Just in

It’s a ‘lose-lose’ situation …

Some of our National Rust readers may have read, as I have, of the findings of a new study conducted by the University of Oslo, which are widely reported in the British media this morning.

Based upon research into a range of primates, these apparently demonstrate that there is a direct correlation between the size of a male’s testicles and the extent of unfaithfulness in the corresponding female of the species.

The results are most starkly exhibited in the differences between bonobos and gorillas.

Male bonobos consort with a large number of females, which is why – according to researchers – they need particularly large cojones.

Contrast this with the experience of gorillas. In each, relatively small, group there is only one male. Ergo, needing to produce less sperm, the testicles of male gorillas are comparatively tiny.

Petter Bockman, lead researcher in the Oslo University team, commented “From the male animal’s point of view, if he has only one female and no competitors, he only needs sufficient sperm to reach the sole female’s egg. However, if females of a species tend in addition to mate with other males, it is smart to have as many cars as possible in the race. Then, the male must have testicles that are as large as possible”.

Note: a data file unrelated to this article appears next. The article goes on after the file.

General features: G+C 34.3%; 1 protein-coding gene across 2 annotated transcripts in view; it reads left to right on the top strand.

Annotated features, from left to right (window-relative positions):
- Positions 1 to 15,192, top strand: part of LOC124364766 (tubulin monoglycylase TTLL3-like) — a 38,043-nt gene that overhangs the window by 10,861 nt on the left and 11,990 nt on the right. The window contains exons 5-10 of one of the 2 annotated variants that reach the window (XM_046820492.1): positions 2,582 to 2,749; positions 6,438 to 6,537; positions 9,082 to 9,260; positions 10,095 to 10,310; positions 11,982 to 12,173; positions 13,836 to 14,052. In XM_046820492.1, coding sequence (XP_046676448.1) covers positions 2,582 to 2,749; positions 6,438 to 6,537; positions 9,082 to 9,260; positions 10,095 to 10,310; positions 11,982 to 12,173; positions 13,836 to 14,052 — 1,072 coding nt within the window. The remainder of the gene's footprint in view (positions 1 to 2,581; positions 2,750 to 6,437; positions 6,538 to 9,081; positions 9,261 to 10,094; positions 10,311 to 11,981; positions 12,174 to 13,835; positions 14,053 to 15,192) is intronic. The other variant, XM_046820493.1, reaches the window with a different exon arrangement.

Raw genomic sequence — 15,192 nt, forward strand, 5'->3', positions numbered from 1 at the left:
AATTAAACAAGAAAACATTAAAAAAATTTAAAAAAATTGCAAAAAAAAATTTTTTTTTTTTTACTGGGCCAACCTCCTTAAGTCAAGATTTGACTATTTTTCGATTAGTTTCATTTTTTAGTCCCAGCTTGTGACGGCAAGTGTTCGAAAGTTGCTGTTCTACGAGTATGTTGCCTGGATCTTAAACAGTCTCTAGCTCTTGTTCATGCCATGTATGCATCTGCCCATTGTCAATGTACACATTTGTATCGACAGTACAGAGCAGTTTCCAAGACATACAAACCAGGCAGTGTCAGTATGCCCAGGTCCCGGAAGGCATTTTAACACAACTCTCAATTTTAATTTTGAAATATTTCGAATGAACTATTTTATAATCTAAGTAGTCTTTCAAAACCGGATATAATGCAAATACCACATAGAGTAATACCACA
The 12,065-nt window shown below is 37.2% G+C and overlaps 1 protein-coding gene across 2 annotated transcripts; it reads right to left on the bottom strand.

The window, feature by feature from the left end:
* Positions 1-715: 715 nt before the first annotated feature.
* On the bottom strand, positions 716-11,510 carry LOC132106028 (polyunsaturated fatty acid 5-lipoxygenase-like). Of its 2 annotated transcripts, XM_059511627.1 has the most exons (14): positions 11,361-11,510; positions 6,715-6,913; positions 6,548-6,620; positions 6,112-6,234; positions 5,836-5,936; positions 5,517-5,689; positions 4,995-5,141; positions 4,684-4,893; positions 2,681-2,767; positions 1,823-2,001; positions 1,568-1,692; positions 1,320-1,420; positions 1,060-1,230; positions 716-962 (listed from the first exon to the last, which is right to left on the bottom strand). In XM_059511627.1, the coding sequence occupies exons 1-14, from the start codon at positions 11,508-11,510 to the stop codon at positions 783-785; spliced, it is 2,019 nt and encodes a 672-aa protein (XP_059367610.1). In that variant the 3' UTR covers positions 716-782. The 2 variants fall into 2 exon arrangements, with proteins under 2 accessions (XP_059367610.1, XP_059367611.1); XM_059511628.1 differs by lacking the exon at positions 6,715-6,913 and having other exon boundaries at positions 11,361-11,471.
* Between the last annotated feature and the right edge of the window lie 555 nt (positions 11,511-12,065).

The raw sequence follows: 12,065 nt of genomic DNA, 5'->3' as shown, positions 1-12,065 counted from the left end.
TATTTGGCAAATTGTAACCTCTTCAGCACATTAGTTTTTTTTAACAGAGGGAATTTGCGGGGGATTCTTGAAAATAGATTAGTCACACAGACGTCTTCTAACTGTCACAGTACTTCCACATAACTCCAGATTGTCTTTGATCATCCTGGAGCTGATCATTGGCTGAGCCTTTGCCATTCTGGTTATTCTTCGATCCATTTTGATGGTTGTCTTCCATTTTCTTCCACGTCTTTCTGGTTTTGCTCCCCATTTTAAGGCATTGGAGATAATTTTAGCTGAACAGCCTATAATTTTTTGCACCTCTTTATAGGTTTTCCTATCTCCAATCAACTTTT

Speaking personally, I am not entirely comfortable with the implications of these conclusions.

Having visited the bathroom this morning in order to check, I regret to advise that the jury is still out on whether the size of my undercarriage is (1) so large as to indicate that my dear wife has always been a compulsively-promiscuous slut or, alternatively, (2) it is so small that plainly – through no fault of my own – I was physiologically designed by Fate to mate with a very small number of females indeed.

Postscript:

Apparently, the Oslo University study also examined other species for comparative evidence.

I wasn’t previously aware that, for example, generally-speaking, animals with shorter lifespans tend to have larger testicles; that, in one type of grasshopper, the testicles occupy half their body mass; and that, in order to increase their chances of fertilising an egg, sea urchins – which spawn directly into the ocean – basically consist of a huge testicle with a small shell around it; or that the fact that human testicles are about one and a half times the size of a gorilla’s is a clear indication that human beings are unfaithful by nature.

 

About Darren Buckley

Darren is one of our younger contributors, having been born in 1979. He is finance director of an IT marketing company based in Litchfield and was a fanatical club-level triathlete until his growing family helped him come to his senses. His regular exercise these days come from walking the dog. More Posts